By Thomas May
Jennifer Higdon is not only stunningly prolific but one of the most-performed American composers at work today. Her style offers an appealing balance of the accessible and the imaginative, and it attracts top-flight soloists, orchestras, and chamber ensembles—like Trio Solisti, which just premiered the composer’s Second Piano Trio, Color Through. Higdon, who turns 55 in December, also contributes to musical life through her teaching and residencies at such institutions as the University of Missouri–Kansas City, where she is currently the Barr Institute Laureate
“I was the odd one out because it was a
rock ’n’ roll household and I decided to go into classical music when my mom brought me a flute from a pawn shop.”
On the very day she learned that she’d been awarded the Pulitzer Prize in Music, in April 2010, Jennifer Higdon pointed out to NPR that she felt “fortunate to work with such great musicians,” referring to Hilary Hahn, for whom Higdon’s Pulitzer-winning Violin Concerto was composed. She similarly hastened to share credit for her success in several other discussions of the honor. She cited a host of colleagues, former teachers, and even her own students at the Curtis Institute as sources of inspiration.
It’s a reaction that follows naturally from the generous artistic personality Higdon effortlessly projects. While her style is sometimes characterized as a kind of American neo-Romanticism, her approach to composition suggests little of the ego-driven self-absorption of Romantic cliché. It seems closer to a Baroque-era attitude, one that appreciates music-making as a shared, praxis-oriented craft. That applies equally to the astonishing range of soloists and ensembles around whose talents Higdon has tailored her commissions, and to her disciplined work ethic.
“I finish a commission one day and start with a new one the next,” the peripatetic Higdon told me in a recent phone conversation from her home base in Philadelphia, soon after completing a new piano trio for Trio Solisti that, at press time, is scheduled to premiere in April, in Tucson. New requests for Higdon’s work come pouring in at a furious pace and overlap, yet even a grueling travel schedule doesn’t prevent her from carving out time every single day to compose.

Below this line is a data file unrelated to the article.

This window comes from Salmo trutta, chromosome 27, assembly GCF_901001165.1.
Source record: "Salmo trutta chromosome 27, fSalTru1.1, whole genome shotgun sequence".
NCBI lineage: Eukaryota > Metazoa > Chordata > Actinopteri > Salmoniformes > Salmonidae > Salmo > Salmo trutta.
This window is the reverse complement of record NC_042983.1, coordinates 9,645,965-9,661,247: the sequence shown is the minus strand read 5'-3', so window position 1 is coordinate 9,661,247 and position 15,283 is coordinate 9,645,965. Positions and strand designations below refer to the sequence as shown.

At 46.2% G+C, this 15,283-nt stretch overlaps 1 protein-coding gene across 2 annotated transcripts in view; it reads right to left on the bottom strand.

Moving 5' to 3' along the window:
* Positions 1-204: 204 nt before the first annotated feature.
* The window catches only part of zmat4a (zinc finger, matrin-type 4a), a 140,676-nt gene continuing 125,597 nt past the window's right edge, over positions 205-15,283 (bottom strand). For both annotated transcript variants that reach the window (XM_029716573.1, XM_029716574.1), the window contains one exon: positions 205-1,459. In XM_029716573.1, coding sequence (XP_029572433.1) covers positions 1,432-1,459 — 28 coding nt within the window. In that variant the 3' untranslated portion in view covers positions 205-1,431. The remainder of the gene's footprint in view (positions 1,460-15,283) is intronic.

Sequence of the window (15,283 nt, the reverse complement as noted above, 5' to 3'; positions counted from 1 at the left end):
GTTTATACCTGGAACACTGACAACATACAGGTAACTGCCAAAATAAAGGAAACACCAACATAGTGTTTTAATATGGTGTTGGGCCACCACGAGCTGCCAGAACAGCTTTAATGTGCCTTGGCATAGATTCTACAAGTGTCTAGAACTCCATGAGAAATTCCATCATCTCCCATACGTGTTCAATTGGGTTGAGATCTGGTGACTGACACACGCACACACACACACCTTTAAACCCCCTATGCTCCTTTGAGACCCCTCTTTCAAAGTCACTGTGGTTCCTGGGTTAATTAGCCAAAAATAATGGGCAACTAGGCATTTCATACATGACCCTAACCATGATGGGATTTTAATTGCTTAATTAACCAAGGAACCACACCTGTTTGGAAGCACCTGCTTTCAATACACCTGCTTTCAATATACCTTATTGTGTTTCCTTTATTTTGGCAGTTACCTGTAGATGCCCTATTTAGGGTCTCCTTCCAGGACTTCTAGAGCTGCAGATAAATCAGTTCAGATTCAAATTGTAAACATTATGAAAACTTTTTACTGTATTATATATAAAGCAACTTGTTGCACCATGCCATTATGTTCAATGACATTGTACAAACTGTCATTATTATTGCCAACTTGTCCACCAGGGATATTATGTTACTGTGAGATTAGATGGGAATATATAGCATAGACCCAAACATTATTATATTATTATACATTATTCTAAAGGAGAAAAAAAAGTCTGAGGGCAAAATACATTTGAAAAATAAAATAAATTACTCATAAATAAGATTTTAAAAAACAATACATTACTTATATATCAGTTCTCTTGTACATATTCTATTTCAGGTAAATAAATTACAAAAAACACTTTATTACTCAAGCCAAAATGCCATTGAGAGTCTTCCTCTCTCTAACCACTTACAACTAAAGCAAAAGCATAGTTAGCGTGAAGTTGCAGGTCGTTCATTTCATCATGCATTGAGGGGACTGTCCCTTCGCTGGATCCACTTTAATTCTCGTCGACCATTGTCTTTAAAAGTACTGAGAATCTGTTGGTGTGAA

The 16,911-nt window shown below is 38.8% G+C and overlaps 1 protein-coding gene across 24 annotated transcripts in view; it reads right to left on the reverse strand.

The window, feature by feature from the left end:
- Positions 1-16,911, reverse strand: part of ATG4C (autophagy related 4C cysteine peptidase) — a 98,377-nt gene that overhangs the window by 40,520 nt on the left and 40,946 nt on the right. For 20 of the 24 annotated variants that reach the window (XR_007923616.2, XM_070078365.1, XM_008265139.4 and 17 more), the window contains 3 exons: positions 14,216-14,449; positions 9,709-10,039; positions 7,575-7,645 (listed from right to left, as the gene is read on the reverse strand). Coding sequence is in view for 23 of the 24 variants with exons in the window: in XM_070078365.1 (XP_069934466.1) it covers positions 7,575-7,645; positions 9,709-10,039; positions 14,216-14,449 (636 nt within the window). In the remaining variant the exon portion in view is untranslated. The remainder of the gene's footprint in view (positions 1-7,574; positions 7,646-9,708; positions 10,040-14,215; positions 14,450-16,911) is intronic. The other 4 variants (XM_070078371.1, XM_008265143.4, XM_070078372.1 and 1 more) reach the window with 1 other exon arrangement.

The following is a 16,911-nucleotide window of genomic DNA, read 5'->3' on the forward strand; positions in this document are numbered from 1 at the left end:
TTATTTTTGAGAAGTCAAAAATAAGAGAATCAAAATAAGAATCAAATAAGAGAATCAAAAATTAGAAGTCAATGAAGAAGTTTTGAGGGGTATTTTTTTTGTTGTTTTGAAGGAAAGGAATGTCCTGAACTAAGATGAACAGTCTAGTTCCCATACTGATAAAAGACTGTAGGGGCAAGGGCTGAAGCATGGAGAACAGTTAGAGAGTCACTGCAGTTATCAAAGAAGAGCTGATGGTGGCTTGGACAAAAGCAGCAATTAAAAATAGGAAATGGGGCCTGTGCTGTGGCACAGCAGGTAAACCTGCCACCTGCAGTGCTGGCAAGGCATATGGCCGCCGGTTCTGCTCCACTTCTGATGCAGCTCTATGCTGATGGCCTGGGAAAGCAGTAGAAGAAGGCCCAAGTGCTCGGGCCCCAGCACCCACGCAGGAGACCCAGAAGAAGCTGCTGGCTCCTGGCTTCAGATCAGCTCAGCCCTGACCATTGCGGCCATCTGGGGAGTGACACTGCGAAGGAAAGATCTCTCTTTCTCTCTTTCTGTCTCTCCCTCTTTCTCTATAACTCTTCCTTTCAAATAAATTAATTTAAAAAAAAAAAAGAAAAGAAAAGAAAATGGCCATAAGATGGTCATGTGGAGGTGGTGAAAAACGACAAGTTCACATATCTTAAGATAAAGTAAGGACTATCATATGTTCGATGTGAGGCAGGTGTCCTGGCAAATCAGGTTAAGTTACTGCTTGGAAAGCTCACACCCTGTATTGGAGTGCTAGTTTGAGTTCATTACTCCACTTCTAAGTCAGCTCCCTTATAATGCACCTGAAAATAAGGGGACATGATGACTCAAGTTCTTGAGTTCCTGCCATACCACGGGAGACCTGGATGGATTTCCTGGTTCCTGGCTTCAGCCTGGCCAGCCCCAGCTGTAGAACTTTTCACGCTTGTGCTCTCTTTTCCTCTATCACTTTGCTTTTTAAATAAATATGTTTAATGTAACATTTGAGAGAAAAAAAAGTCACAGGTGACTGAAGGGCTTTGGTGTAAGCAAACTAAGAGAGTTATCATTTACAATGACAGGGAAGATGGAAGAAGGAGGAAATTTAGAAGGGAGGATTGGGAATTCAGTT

“It comes to something between six and 12 pieces a year,” she says, “and I have stuff at this point going through 2022.” On her plate at the beginning of 2017 were a tuba concerto that needed some final polishing, a concerto for low brass (“that’s a pretty interesting but scary challenge”), a harp concerto, and several other concertos. “One thing that makes it so worthwhile is that I get to write for players at the top of the field of their respective instruments.”
And there’s a chamber opera in the works, her next foray into a medium that has been the exception in terms of efficiency. Higdon’s ambitious operatic debut—a theatrically vivid adaptation of Charles Frazier’s Civil War novel Cold Mountain, which Santa Fe Opera premiered in 2015—took more than two years from her schedule to complete. That company’s recording was nominated for Best Opera Recording and Best Contemporary Classical Composition in this year’s Grammy Awards, though the win went elsewhere. But Higdon already has an impressive shelf of trophies, which includes a Best Contemporary Classical Composition Grammy in 2010 for her Percussion Concerto.
Such creative abundance has helped shore up Jennifer Higdon’s position as one of the most visible living American composers. Her breakthrough orchestral composition blue cathedral has racked up a tally of over 600 performances to date. Its premiere in 2000 announced an emotionally direct yet distinctive style that combines lyrical warmth and exuberant energy, and clearly speaks to a wide range of audiences.
Unsurprisingly, concertos comprise a major part of Higdon’s catalogue—from full-scale orchestral concertos to a bluegrass-styled concerto for string trio and the experimental On a Wire, written for chamber ensemble eighth blackbird. This composer especially relishes collaborations with performers she has gotten to know, with musicians whose artistic personalities she can set in high relief.